Roommate violence in Virginia is not going to be treated the same way as domestic violence unless the roommate is a romantic partner of the accused. Domestic violence or domestic assault and battery is confined to those cases where the alleged victim is a household or family member.
If you have been accused of roommate violence in Virginia, an experienced domestic violence lawyer can help you prepare your defense.
In general, domestic violence refers to people who are blood relations, who are married or living together as spouses or have children in common. Unless the roommate fits one of those categories, the case is going to be treated as a normal case of violence as though the individual is a stranger to the defendant.
If it is not classified as domestic violence, it must be considered a regular crime of violence where the person is not a household or family member of the defendant.
The immediate consequence of roommate violence in Virginia is the person is going to have a pending criminal charge on their record. In addition, even where a person is not a household or family member, the alleged victim can still get a protective order against the roommate, which may cause the person to lose possession of their home. They may not be able to stay there and may have to go somewhere else while the matter is pending.
The long-term consequences of a violence conviction in Virginia are that the person is going to have a violent crime on their criminal record. Future employers and current employers, if they do background checks, are going to see that. In addition, there is a stigma associated with having a criminal record of that nature. It is something that a person does not want to have if they can possibly avoid it.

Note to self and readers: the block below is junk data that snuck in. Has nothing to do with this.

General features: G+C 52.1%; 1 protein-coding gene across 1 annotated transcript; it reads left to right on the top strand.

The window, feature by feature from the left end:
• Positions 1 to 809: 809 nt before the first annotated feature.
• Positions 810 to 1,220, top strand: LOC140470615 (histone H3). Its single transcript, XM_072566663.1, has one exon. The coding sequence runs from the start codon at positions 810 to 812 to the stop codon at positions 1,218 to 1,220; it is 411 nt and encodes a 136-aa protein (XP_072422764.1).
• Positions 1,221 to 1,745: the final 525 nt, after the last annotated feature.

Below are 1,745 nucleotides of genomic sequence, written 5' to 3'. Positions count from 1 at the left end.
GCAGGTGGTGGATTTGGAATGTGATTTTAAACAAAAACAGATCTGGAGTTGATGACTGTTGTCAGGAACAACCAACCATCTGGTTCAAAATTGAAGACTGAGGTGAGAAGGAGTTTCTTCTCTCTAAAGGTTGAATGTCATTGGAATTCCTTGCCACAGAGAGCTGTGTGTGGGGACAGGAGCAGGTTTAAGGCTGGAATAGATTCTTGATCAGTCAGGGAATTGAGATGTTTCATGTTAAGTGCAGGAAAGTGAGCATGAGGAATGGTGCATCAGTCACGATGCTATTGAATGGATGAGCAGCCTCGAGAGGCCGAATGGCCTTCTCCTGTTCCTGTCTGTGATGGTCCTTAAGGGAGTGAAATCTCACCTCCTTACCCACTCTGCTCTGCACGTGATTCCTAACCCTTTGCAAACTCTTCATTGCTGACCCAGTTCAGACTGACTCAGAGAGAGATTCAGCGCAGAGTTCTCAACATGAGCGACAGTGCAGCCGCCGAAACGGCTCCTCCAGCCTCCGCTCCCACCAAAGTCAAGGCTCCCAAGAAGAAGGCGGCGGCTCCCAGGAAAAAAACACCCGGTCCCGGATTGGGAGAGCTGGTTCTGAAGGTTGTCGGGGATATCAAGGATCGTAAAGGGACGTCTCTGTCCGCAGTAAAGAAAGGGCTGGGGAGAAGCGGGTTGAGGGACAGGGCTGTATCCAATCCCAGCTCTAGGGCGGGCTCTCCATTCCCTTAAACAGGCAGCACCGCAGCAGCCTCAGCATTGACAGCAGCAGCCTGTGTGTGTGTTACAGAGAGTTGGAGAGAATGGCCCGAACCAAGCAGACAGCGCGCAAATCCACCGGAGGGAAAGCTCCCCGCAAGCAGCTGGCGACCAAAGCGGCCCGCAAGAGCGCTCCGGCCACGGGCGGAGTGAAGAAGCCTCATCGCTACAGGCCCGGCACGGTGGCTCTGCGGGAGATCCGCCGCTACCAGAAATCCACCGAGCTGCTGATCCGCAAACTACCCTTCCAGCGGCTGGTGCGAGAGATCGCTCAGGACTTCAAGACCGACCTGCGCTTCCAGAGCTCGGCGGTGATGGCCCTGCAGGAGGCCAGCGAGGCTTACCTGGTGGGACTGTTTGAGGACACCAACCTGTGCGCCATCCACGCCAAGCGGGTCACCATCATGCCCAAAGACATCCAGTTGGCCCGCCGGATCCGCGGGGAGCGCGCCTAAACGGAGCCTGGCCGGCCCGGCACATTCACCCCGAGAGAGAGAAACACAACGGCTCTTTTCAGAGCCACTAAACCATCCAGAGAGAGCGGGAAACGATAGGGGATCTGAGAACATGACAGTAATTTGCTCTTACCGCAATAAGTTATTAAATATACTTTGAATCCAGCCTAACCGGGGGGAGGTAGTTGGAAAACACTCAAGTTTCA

The best way to protect themselves if falsely accused is to have the assistance of an attorney who has experience with cases of roommate violence in Virginia. Many people incorrectly believe that because they are innocent, someone else is lying, and they have been falsely accused. In many roommate violence cases, nothing could be further from the truth.
People are convicted every day based on lies, half–truths, and incorrect statements made by others. It is important, whenever the person is charged, to assume that the system is going to be against them and that the playing field is not going to be fair without having someone on the person’s side to help tip the scales.
If a person is charged with roommate violence in Virginia, they are more than likely facing charges which are going to involve assault and battery, or in more serious cases they will likely face a felony. These are the kinds of cases where it is always possible that the defendant may serve jail time.
There is always the risk that a person will end up with a criminal record and any kind of criminal record that involves violence is going to be troubling to employers and can have long-term consequences. It is critical to treat these seriously and get the advice of an attorney early in the process.
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